• The Cure or Quit Notice: This notice is for tenants that have breached any of the terms or conditions of the lease agreement. For instance, you can the Cure and Quit notices to a tenant who keeps a pet in a rental property with a no-pet clause in their lease agreement. Typically, the tenant will receive a notice to stop the violation and make corrections or pack out.
  • The Unconditional Quit Notice: The notice demands that the tenant should move out of the rental property. The notice does not offer the tenant a chance to make any correction or pay the rent owed. However, in lots of states, there are restrictions to situations that the unconditional quit notice can be used. These situations include recurring violations of lease term, serious damage to the property, and carrying out illegal activities on the properties.

Eviction Notice without Cause

Even without the renter doing anything wrong, it is possible for you to decide to terminate a month-by-month tenancy.

Perhaps you are finding tenants to replace the existing ones or simply need the rental property for personal use.

Whatever the case may be, you have to notify the tenants of your decision.

You need to send a 30-Day Notice to Vacate or a 60-Day Notice to Vacate to the tenant.

The duration is based on the laws in your state. If there are rent control regulations in the place where the property is, you may need to provide a reason for such an eviction.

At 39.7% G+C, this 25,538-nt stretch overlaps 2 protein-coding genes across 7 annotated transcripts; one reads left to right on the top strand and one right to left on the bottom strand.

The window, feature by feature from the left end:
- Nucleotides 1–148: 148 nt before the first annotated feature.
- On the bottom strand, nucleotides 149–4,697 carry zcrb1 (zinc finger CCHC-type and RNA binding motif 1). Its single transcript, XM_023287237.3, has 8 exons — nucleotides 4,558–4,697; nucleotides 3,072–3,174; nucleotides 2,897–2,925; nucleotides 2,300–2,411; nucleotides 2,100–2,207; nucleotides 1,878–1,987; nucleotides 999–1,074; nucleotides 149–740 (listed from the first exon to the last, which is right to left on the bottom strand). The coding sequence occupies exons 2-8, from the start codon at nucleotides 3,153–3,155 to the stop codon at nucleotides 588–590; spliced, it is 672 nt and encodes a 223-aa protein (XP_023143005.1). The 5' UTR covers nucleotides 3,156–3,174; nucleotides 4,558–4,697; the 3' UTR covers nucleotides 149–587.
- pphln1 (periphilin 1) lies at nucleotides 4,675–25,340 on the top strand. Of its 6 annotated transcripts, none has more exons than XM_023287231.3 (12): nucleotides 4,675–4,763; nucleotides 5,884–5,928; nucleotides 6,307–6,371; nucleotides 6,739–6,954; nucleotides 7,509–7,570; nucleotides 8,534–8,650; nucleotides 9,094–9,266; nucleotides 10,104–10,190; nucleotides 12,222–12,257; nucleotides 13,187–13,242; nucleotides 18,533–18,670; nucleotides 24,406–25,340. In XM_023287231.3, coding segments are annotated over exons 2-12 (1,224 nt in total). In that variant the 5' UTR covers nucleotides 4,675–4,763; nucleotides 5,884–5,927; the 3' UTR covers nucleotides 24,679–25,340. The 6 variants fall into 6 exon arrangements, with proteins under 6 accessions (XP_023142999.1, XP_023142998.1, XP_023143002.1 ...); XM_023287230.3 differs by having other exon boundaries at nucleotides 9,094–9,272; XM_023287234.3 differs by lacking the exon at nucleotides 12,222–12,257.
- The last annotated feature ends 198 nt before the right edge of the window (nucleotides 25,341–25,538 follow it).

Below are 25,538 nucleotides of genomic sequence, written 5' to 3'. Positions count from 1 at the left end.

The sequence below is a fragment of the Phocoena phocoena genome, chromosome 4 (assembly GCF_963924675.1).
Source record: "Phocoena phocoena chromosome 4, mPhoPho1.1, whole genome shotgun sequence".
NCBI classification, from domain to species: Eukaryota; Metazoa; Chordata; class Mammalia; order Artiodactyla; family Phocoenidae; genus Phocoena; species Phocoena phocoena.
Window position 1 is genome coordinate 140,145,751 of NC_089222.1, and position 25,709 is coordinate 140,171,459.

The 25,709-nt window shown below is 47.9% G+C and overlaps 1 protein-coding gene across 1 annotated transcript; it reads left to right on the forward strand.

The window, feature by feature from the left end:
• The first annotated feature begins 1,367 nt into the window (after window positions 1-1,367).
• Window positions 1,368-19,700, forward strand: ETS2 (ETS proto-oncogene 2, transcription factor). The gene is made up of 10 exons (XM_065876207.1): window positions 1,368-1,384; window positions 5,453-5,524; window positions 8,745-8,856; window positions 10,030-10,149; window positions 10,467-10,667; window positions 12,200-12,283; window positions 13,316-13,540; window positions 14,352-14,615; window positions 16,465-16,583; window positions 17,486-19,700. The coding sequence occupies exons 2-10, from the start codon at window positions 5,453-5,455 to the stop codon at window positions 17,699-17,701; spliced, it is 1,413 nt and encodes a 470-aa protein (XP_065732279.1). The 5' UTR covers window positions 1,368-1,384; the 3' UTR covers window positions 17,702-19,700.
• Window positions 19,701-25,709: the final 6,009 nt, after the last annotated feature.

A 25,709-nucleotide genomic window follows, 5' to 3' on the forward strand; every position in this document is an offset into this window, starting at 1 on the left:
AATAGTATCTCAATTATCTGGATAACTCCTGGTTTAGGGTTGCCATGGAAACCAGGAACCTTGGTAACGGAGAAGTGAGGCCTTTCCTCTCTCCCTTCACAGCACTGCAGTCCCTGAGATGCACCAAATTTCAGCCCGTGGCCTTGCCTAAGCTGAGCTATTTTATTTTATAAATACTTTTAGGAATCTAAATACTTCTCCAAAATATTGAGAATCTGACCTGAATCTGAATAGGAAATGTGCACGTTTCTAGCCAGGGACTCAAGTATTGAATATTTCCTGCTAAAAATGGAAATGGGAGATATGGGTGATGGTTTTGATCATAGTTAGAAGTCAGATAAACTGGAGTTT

Contents and Delivery of the Notice

Although there are templates online, the contents of the eviction notices are different from one state to another.

So, you should rather look for the one that belongs to your state to get the information needed.

In terms of the delivery of the notice to your renter, each state also has specific methods of doing so.

You should adhere to the requirements regarding delivery because any mistakes can hamper the whole process.

The tenants’ eviction lawsuit

Sending the eviction notice to the tenants will not have any effect in many cases.

So, the eviction process will require filing documents for an eviction lawsuit.

After filing the document at your local courthouse, the court will send the eviction complaint and summon to the tenant.

After winning the lawsuit, the court will give you an order to possess your rental property.


Nevertheless, even after getting the court order, homeowners should avoid self-help eviction.

They should rather require the services of their local marshal or sheriff to carry out the eviction.

The marshal or sheriff has the legal authority to physically pack out the belongings of the tenants out of the rental property.

To avoid this time-consuming eviction process, you need to start off the landlord-tenant relationship on a good note.

If you would like to get any help as regards your eviction process, speak to us at Reneza today.